Role of bone marrow immune cells in COVID-19 revealed

stroma, bone marrow
Hematopoietic precursor cells: promyelocyte in the center, two metamyelocytes next to it and band cells from a bone marrow aspirate. Credit: Bobjgalindo/Wikipedia

White blood cells called monocytes released into the blood from bone marrow have abnormal features in people who have COVID-19, according to a new study by University of Manchester immunologists at the Lydia Becker Institute.

And the team from the Coronavirus Immune Response and Clinical Outcome (CIRCO) consortium say the abnormalities are greater in patients with severe infection.

By spotting the abnormal monocytes early, doctors may be able to predict which patients are more likely to develop severe disease.

The study provides the strongest evidence yet that monocytes may be an important therapeutic target for a COVID-19 treatment.

It is not yet clear, say the team, if abnormal monocytes are released from the bone marrow or if the changes happen after they enter the blood.

However, treatments preventing their release from may help reduce the exaggerated that contributes to poor outcomes in patients with severe COVID-19.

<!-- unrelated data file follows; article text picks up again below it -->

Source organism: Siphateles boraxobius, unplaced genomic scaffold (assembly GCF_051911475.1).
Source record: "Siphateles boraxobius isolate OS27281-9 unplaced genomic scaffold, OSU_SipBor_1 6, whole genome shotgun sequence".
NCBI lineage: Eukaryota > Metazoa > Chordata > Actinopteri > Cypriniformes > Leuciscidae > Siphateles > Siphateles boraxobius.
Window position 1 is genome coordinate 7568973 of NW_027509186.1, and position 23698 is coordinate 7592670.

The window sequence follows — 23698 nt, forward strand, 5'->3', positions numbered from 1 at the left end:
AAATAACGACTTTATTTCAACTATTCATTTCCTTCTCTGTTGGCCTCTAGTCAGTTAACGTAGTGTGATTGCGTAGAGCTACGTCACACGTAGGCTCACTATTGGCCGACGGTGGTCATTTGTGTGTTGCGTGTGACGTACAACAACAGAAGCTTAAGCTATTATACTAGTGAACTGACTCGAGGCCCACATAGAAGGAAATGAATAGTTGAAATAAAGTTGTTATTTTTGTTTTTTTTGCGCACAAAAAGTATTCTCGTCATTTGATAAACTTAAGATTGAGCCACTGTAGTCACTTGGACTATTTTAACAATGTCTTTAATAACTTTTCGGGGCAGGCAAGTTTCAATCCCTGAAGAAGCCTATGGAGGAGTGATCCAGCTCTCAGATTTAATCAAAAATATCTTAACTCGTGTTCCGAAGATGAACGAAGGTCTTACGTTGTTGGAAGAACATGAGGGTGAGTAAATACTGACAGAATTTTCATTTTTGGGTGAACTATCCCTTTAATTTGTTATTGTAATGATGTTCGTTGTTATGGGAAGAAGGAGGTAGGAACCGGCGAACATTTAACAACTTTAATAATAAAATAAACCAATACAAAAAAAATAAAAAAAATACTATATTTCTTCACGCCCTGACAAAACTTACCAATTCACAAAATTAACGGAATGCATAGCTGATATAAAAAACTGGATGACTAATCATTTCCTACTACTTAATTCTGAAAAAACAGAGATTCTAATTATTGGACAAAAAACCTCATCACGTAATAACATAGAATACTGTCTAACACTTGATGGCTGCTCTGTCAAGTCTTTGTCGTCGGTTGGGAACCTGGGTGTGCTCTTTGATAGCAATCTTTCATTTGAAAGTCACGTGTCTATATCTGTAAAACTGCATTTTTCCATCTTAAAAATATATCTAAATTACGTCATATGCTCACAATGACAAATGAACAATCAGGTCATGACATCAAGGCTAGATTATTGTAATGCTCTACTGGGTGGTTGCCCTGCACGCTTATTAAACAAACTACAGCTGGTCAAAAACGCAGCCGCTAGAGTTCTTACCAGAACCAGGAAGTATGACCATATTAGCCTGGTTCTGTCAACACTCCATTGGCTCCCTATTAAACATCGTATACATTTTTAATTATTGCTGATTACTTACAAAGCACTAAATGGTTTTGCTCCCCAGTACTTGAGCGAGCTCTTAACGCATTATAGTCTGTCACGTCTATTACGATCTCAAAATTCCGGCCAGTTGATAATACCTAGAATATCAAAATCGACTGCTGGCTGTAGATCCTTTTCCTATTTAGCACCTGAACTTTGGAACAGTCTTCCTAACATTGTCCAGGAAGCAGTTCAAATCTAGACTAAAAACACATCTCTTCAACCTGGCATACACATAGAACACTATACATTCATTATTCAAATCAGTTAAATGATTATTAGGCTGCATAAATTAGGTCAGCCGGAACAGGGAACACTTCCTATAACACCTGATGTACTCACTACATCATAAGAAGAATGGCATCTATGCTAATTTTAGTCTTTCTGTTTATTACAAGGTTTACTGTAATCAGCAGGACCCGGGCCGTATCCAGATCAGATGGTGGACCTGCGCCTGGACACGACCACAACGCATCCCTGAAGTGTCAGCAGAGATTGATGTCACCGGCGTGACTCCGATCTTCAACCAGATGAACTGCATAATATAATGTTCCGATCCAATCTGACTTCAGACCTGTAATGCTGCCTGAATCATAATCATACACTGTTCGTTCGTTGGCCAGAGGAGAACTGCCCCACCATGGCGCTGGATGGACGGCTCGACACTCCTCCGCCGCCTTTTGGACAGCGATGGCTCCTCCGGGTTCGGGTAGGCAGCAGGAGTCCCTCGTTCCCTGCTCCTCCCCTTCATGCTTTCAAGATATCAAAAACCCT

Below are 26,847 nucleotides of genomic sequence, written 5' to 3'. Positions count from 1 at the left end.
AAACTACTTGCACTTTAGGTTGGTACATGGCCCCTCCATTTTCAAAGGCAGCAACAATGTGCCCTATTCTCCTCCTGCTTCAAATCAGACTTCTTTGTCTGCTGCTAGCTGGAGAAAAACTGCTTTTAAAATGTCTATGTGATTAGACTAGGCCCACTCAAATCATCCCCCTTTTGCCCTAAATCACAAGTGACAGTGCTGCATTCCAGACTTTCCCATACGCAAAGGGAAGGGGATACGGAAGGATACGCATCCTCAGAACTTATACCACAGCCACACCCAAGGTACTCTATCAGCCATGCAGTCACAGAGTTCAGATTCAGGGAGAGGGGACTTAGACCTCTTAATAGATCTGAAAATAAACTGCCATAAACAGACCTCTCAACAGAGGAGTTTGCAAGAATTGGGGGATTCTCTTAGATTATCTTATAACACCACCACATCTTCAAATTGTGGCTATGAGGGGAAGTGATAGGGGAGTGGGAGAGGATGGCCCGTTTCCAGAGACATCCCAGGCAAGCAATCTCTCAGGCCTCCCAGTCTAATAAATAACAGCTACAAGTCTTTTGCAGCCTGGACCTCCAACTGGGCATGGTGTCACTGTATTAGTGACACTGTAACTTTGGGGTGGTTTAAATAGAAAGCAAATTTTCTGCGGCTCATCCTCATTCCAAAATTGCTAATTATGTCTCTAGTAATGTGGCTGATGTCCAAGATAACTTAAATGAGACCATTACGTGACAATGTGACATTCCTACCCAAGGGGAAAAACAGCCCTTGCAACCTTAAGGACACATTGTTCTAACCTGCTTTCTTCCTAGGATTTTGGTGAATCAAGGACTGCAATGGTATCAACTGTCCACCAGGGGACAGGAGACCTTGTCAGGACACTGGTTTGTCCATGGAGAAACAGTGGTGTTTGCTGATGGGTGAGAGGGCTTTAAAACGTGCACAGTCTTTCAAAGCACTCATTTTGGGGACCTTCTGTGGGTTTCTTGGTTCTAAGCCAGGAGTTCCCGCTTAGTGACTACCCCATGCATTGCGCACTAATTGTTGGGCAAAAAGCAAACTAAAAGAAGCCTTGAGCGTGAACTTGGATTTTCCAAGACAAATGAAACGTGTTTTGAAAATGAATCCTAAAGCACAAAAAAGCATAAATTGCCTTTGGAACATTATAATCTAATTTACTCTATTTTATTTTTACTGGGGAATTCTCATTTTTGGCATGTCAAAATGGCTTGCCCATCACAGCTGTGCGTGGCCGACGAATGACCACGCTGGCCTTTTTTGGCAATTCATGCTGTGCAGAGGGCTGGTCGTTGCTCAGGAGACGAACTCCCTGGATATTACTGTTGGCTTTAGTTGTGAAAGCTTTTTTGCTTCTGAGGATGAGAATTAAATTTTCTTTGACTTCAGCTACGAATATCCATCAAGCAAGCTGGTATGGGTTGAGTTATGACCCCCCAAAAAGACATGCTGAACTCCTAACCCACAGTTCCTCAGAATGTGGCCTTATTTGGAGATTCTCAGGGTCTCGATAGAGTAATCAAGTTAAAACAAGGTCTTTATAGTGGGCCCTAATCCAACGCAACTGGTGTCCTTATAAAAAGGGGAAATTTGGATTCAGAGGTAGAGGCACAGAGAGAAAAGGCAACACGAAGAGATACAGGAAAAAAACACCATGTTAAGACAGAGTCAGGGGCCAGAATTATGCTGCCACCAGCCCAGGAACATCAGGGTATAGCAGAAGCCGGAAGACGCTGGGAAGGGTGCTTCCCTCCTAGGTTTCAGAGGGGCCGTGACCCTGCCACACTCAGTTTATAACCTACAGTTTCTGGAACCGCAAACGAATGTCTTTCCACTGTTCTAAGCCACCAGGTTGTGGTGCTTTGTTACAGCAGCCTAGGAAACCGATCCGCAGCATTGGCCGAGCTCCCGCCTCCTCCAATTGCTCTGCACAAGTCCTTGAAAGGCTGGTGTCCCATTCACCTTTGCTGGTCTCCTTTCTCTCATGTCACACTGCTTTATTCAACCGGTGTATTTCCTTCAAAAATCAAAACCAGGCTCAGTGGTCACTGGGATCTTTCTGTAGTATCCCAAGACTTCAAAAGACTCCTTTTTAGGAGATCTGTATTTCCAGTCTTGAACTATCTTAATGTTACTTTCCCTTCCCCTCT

The paper in Science Immunology is the first to be published by the consortium, based at The University of Manchester.

Scientists already know that monocytes—the largest type of white cell—are an important component in the lung during infection and play roles in protection and repair.

The team analyzed over a hundred from COVID-19 patients admitted to four hospitals across Greater Manchester to search for biomarkers that signal progression to severe disease at various points in their hospital stay.

Dr. John Grainger, deputy director of the Lydia Becker Institute and a senior author on the study, said, "Our work once again highlights the importance of the innate immune system in COVID-19, we're excited to be able to finally share the results of our study and hope that it can better inform treatments for this devastating disease".

The CIRCO consortium draws together immunological expertise from the Lydia Becker Institute with clinicians and research nurses at Salford Royal, Wythenshawe, North Manchester and Manchester Royal NHS Trusts.

It was set up during the first wave of the pandemic to collect longitudinal samples from patients with diagnosed COVID-19, studying their immune response from hospital admission through to outcome.

More information: Elizabeth R. Mann et al. Longitudinal immune profiling reveals key myeloid signatures associated with COVID-19, Science Immunology (2020). DOI: 10.1126/sciimmunol.abd6197

Journal information: Science Immunology

Citation: Role of bone marrow immune cells in COVID-19 revealed (2020, September 23) retrieved 26 September 2023 from
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